Of course it should include it as std.dev have pci, i2c, ahci etc ... all thing used in a VM.

I've got plans for a Xen DomU which only needs the Xen block device, Xen network and Xen console. No other UARTs, storage devices or network will be present. I could see other VM systems emulating rather more or different hardware, but the included list appears rather generous. Do other hypervisors emulate GPIOs or I2C to guests?

In D30474#702742, @manu wrote:

I'm trying to figure out how the interaction with D30950. For a Xen DomU, the list of drivers is very short. I'm wondering whether VIRT should include "std.dev" at all.

Of course it should include it as std.dev have pci, i2c, ahci etc ... all thing used in a VM.

I've got plans for a Xen DomU which only needs the Xen block device, Xen network and Xen console. No other UARTs, storage devices or network will be present. I could see other VM systems emulating rather more or different hardware, but the included list appears rather generous. Do other hypervisors emulate GPIOs or I2C to guests?

I guess they can yes.
If/when xen/arm64 becomes a thing we could think about adding a XEN kernel configuration file.

In D30474#702742, @manu wrote:

I see problems with two of the files here:

  • std.dev: These are commonly seen devices, but several of these are not universal nor are they required. In fact I'm wonder whether nvme support is common. Looking at the file, this likely should have been broken into several pieces

Maybe nvme isn't that common in SBC world but splitting this files into two or more files would have been too confusing IMHO.

Drat, should have responded to this bit. This seems to argue nvme should be included in a "std.dev_server" file which should be for that class of device. Then have "std.dev_embedded" for lower end.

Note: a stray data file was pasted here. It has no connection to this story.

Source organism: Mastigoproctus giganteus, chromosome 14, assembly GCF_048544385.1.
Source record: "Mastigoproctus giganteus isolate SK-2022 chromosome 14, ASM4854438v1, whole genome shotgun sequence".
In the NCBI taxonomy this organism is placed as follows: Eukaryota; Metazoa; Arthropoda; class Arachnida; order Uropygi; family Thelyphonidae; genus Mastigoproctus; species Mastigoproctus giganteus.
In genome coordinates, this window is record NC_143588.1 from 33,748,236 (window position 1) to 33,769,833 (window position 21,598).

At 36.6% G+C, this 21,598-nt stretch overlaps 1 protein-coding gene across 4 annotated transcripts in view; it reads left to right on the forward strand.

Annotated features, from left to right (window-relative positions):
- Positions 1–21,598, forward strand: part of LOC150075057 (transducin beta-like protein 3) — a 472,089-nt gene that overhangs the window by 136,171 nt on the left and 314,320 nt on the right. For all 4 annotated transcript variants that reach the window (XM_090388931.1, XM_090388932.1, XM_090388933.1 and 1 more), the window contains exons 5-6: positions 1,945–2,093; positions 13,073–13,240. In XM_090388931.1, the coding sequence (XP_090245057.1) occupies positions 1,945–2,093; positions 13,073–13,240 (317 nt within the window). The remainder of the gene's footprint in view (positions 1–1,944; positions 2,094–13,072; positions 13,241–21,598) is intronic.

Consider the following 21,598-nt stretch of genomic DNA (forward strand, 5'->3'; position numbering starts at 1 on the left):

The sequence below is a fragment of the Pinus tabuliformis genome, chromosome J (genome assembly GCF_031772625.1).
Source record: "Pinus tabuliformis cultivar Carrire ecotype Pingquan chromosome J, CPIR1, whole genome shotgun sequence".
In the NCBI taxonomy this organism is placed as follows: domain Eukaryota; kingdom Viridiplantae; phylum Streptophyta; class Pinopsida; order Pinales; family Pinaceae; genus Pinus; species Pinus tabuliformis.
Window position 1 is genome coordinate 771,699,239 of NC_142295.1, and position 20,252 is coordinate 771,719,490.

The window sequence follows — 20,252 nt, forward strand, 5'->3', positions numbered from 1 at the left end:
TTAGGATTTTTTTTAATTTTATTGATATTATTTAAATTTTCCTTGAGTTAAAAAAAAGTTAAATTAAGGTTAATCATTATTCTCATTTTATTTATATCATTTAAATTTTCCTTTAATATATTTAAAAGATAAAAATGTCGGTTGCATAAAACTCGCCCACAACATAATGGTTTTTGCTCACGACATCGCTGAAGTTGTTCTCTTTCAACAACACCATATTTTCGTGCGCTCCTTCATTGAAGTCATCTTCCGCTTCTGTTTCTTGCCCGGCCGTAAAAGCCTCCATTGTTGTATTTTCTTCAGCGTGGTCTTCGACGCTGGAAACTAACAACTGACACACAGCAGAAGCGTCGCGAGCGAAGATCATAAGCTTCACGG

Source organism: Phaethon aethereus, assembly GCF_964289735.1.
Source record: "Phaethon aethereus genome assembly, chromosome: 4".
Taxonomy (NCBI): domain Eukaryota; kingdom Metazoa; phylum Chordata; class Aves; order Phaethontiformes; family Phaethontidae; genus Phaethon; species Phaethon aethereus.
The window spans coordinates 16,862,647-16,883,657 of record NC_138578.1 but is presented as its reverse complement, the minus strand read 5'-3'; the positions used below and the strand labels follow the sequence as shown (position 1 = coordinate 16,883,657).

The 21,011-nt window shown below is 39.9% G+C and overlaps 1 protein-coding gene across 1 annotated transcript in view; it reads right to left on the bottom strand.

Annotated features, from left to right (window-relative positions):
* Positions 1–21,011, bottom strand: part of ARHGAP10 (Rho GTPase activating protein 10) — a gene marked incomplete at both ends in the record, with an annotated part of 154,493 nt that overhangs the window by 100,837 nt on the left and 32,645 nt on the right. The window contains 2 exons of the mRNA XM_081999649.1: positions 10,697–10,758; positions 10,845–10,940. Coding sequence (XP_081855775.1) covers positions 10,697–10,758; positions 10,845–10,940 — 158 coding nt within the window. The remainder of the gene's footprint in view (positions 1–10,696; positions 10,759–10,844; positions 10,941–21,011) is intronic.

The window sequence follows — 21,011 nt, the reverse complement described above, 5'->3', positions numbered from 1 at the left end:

I'm unsure what I would do about VM systems since those can often be very few devices, but a few very high-end features (VM systems are much more likely to include hotplug hardware, since they simply simulate it). As noted I'm unsure how often gpio, i2c or other interesting devices are likely to be passed to VMs. Most VMs will have some flavor of uart, some storage and a nic; anything not on that list might not be appropriate for "std.dev" or else "std.dev" shouldn't be included by VIRT.

After a look less than one-third of devices didn't include a distinct ethernet driver, so "em" and "ix" don't seem very common. If you include the one which references "iflib", only just over a third need that.

There will always be a balance between efficiency and convenience. These try to strike a reasonable one, but may waste a small amount of memory on devices that aren't present. I'm inclined to keep things easy to maintain over having better match to the exact hardware. People that need to shave the extra bites still can have a custom kernel that starts with one of these configs and then removes devices....

In D30474#702763, @imp wrote:

There will always be a balance between efficiency and convenience. These try to strike a reasonable one, but may waste a small amount of memory on devices that aren't present. I'm inclined to keep things easy to maintain over having better match to the exact hardware. People that need to shave the extra bites still can have a custom kernel that starts with one of these configs and then removes devices....

Exactly.
If the point is "this doesn't fit my need 100%" I agree on that and there isn't much we can do.
Also note that drivers that attach on pci bus aren't probed if you don't have a pci driver and even if they take a bit of space in the resulting kernel file it's not much.